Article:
• "Extra roomy" underwear - For women who are having a baby via vaginal birth, this is helpful as your body heals "down there" after delivery.  You will likely have to wear special pads (given by the hospital) and they will provide an underwear-like covering, but it helps to secure it with an extra comfortable bottom. (See # 6 in the picture above).
  • Sanitary pads -  Again, the hospital will provide some special pads during the healing phase of delivery, but I brought some extra ones just in case.
  • Snacks / water bottle - I didn't eat before going into labor, but it definitely helps to have some of your favorite snacks for after delivery.  Stay hydrated when you breastfeed!
  • Extra storage bags - I folded and packed some shoe bags in anticipation for the stuff the hospital gave me and for the gifts I received.  It really helped to have some extra storage space on hand.
  • Change of clothes and comfortable shoes - Think of what you want to wear as your "going home" clothes such as a comfortable set of tennis shoes, fitted sweat pants and a warm jacket.
  • Folder - With all the hospital papers I received, this folder came in handy for organizing it all. The hospital did give me a separate folder, but I wanted to make sure everything was organized and together.  Plus, this is where I kept my contact list of family/friends/doctors, labor and delivery tips, insurance information, and extra copies of my birth plan just in case. (see # 8 in the picture above).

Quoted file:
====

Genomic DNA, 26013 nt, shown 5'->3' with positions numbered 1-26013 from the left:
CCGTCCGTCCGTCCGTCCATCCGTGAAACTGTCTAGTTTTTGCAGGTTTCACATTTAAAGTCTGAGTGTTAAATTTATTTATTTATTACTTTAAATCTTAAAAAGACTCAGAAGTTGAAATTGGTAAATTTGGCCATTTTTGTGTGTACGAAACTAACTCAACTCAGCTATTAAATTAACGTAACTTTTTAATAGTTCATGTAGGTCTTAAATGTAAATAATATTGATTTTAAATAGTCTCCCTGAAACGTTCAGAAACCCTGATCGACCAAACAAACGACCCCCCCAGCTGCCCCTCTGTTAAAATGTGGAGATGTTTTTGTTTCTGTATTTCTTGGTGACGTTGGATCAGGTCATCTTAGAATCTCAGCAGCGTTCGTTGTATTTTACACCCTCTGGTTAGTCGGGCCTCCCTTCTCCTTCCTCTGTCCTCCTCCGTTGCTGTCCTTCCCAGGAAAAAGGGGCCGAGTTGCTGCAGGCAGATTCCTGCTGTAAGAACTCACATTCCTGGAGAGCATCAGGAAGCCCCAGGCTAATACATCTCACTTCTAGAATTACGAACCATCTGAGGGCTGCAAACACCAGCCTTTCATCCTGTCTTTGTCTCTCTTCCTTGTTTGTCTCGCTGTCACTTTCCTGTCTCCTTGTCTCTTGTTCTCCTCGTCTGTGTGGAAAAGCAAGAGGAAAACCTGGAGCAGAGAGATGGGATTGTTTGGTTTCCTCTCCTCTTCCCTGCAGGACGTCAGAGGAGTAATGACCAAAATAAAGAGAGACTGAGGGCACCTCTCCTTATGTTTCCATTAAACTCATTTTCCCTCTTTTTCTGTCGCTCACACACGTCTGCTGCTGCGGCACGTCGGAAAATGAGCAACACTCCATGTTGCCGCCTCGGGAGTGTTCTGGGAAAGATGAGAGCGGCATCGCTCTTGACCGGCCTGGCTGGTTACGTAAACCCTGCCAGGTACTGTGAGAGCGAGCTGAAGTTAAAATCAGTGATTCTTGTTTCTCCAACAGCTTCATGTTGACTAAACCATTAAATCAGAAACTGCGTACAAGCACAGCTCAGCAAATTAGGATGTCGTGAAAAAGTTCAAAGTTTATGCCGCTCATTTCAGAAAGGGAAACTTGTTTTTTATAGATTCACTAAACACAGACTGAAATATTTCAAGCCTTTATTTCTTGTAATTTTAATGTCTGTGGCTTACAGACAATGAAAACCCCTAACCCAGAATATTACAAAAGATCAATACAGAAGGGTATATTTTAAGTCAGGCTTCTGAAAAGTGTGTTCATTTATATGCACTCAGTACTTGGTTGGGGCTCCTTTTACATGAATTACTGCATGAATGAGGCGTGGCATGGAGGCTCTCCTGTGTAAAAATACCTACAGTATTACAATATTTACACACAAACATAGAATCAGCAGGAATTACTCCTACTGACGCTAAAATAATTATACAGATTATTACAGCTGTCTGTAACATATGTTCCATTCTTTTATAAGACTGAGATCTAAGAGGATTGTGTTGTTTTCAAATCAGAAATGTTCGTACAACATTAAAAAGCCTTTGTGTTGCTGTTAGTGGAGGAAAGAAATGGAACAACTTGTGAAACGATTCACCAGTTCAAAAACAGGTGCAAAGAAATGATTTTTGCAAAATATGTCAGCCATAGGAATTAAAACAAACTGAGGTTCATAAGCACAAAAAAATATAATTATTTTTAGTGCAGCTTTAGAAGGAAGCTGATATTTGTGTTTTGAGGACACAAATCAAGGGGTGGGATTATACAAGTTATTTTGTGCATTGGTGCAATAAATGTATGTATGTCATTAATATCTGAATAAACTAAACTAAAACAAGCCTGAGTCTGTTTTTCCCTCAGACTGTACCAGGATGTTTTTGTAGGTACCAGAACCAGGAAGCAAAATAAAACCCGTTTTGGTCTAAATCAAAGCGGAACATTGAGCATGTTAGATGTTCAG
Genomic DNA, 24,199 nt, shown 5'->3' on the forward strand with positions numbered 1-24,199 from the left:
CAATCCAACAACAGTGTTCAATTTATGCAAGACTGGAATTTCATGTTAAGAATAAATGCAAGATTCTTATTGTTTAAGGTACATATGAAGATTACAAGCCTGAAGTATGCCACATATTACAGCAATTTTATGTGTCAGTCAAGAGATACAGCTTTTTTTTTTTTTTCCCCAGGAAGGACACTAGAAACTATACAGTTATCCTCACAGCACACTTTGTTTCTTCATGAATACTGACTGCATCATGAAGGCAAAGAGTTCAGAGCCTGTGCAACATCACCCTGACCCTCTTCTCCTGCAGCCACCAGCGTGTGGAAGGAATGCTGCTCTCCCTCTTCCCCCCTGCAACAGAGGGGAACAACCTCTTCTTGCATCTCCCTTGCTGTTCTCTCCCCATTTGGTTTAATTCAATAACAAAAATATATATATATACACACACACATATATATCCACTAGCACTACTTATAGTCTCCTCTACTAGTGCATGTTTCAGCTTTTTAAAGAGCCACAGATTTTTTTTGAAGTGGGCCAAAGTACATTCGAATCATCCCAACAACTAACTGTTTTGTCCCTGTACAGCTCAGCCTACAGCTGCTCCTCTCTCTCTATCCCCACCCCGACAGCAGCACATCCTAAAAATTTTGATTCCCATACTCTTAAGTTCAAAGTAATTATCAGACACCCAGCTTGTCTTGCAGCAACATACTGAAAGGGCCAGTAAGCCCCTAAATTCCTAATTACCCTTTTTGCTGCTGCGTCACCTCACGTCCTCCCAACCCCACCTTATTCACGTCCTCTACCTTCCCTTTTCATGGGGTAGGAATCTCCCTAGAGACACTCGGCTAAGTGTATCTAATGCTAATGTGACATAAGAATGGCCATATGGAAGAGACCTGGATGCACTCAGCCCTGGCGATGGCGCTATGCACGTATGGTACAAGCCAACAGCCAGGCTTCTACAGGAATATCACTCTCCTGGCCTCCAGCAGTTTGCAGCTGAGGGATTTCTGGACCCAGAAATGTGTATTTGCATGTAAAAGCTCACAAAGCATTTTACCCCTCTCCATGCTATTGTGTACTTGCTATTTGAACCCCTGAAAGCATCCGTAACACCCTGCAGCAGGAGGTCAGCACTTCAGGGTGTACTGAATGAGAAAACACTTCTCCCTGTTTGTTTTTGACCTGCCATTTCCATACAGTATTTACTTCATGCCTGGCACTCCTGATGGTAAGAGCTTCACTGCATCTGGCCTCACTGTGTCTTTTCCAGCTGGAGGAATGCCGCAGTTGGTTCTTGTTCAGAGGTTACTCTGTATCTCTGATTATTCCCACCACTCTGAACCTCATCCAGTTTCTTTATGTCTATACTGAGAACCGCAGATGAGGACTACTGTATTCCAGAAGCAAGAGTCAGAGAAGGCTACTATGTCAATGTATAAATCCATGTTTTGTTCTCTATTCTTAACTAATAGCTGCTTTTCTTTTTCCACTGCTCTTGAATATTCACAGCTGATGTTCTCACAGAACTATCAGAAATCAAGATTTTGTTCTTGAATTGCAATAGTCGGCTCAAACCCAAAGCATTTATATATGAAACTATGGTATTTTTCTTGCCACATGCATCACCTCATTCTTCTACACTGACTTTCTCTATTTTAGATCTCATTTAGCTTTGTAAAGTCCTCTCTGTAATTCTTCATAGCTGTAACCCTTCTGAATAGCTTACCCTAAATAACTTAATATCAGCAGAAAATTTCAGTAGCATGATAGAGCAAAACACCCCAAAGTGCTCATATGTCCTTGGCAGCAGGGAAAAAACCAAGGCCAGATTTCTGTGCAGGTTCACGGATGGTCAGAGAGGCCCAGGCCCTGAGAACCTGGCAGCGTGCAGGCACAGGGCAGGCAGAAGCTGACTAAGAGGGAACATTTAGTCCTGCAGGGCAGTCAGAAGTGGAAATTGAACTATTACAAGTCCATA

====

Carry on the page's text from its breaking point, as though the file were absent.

For Baby
  • Change of clothes:  A snap top, bottom, hat and mittens. I had two sets of outfits ready just in case.
  • Car seat 
  • Receiving blanket 

For Your Labor Partner / Dad
  • Camera 
  • Birth plan and labor tips - You can help mom out by making sure the nurses and doctor have a copy of the birth plan on the day of delivery.  Also bring a sheet of encouraging phrases to say as you coach mom through the contractions.
  • Comfortable shoes/extra shoes - You may have to stay the night.
  • Cell phone charger 
  • Toiletries - You may have to stay the night.
  • Snacks and water - You don't want to miss the birth and if labor takes a while, you will find yourself hungry!  
  • Birthing aids - These items may include a tennis ball, birthing ball, spray bottle, favorite music for mom to focus on, DVDs, LED candles (if allowed), and photos to use as focal points.  Always check with the hospital if these items are allowed.

Knowing what to bring and having it ready helped me prepare for an amazing delivery! I hope these tips and the hospital bag checklist help you out too!

What did you do to prepare your hospital bag? What other items did you use? Or not use?

Be prepared! Print one and give it to a soon-to-be mamma and papa!  Oh, and if you don't yet one yet, you may want to fill out, print and share with your doctor a comprehensive birth plan.